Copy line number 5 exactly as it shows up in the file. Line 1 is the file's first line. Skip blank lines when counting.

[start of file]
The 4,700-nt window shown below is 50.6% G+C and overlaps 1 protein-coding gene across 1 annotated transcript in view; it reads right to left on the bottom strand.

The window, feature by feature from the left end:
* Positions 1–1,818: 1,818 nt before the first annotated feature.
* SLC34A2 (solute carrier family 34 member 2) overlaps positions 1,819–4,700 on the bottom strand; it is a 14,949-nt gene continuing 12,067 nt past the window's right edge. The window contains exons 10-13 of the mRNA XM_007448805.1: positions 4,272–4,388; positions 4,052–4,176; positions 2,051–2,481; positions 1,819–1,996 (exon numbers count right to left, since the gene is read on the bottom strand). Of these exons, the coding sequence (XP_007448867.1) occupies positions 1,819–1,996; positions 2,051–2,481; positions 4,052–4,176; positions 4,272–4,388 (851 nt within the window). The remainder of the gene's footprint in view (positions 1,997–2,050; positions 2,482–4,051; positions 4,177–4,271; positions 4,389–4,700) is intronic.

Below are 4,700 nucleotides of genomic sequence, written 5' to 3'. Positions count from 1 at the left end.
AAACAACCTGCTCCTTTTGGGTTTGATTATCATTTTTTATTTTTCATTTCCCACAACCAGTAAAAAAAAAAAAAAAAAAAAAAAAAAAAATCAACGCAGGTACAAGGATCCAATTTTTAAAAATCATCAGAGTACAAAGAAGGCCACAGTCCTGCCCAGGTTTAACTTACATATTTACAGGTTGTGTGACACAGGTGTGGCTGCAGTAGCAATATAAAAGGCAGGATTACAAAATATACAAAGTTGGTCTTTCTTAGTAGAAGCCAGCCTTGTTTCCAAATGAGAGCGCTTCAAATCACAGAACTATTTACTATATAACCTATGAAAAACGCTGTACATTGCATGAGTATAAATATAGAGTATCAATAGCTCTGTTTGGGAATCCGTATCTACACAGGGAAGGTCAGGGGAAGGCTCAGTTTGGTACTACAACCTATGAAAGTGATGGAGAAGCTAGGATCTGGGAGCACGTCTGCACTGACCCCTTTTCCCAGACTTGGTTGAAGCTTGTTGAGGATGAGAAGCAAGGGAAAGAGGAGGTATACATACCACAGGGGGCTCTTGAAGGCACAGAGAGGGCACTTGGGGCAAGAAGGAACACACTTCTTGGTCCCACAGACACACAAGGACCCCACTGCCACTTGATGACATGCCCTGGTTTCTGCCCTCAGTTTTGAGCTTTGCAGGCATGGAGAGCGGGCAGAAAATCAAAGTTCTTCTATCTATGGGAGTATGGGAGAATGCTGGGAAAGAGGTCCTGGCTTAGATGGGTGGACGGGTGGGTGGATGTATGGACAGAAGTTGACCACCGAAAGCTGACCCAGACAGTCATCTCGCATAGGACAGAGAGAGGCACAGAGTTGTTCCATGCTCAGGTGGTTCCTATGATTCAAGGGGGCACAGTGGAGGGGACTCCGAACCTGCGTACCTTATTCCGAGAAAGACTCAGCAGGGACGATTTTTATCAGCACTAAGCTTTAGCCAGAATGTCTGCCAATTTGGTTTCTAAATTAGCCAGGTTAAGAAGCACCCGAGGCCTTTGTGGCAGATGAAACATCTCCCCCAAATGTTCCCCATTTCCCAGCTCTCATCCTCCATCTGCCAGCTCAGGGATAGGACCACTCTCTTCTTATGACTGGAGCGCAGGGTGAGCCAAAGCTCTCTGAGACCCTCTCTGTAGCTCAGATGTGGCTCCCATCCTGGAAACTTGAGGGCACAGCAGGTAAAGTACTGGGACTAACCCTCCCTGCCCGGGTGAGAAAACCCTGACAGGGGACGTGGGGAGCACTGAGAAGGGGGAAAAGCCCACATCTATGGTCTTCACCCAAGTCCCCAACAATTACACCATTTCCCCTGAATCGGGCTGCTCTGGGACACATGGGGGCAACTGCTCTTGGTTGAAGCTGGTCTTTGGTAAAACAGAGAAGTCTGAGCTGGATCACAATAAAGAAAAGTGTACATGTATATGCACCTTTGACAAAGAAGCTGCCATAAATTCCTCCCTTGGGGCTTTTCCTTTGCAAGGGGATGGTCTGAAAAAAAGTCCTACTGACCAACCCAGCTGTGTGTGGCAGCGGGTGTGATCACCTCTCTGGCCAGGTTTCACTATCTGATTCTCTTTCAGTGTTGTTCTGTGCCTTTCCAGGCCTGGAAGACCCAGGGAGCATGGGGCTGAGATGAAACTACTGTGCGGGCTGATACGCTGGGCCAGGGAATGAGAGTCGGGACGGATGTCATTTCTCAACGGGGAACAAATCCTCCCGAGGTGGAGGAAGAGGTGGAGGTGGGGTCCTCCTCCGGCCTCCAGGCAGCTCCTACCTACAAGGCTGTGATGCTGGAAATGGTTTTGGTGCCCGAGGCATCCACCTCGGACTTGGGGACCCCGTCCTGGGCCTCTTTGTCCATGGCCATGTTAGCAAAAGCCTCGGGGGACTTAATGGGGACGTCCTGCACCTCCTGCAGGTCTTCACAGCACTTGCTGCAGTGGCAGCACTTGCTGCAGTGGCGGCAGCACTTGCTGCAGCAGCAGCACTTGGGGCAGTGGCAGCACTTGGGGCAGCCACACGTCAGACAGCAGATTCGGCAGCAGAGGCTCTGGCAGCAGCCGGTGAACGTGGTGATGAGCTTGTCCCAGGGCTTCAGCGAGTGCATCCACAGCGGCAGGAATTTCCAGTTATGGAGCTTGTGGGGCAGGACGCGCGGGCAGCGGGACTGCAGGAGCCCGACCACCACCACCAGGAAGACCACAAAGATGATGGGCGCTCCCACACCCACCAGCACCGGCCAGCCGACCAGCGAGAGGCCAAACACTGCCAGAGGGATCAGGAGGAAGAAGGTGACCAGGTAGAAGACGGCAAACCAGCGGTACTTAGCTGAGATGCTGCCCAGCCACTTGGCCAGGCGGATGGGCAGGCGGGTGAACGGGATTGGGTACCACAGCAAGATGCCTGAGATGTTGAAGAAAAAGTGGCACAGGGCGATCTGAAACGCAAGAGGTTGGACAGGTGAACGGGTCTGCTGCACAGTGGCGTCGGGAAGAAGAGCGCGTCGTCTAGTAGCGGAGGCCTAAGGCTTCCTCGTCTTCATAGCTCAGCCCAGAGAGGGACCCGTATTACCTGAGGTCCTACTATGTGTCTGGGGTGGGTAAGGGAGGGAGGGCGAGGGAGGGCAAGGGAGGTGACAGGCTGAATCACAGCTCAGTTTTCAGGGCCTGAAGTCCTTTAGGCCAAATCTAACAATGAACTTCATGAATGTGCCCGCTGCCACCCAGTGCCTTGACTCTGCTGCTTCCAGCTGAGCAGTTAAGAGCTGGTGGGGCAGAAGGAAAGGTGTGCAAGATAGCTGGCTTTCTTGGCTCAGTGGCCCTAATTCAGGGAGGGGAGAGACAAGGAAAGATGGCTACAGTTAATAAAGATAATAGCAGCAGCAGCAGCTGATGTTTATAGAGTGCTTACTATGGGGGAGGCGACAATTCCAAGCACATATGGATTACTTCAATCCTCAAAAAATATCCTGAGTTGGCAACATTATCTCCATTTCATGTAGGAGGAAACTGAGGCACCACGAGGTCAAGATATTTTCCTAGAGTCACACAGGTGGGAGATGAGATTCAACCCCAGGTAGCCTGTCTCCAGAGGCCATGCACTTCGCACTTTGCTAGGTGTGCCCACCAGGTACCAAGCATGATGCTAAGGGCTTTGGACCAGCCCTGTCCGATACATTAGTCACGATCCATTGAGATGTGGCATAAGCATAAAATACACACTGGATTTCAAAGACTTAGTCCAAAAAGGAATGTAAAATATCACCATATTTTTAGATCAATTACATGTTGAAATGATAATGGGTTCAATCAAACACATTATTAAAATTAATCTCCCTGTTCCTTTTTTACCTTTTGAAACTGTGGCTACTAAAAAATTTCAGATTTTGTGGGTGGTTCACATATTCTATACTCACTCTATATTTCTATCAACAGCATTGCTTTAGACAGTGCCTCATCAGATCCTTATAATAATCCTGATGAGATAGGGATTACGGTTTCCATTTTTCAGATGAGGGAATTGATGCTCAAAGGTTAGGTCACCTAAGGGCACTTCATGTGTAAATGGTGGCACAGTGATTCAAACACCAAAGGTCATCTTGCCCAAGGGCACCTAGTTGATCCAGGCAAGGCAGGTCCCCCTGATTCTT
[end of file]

Below are 4,700 nucleotides of genomic sequence, written 5' to 3'. Positions count from 1 at the left end.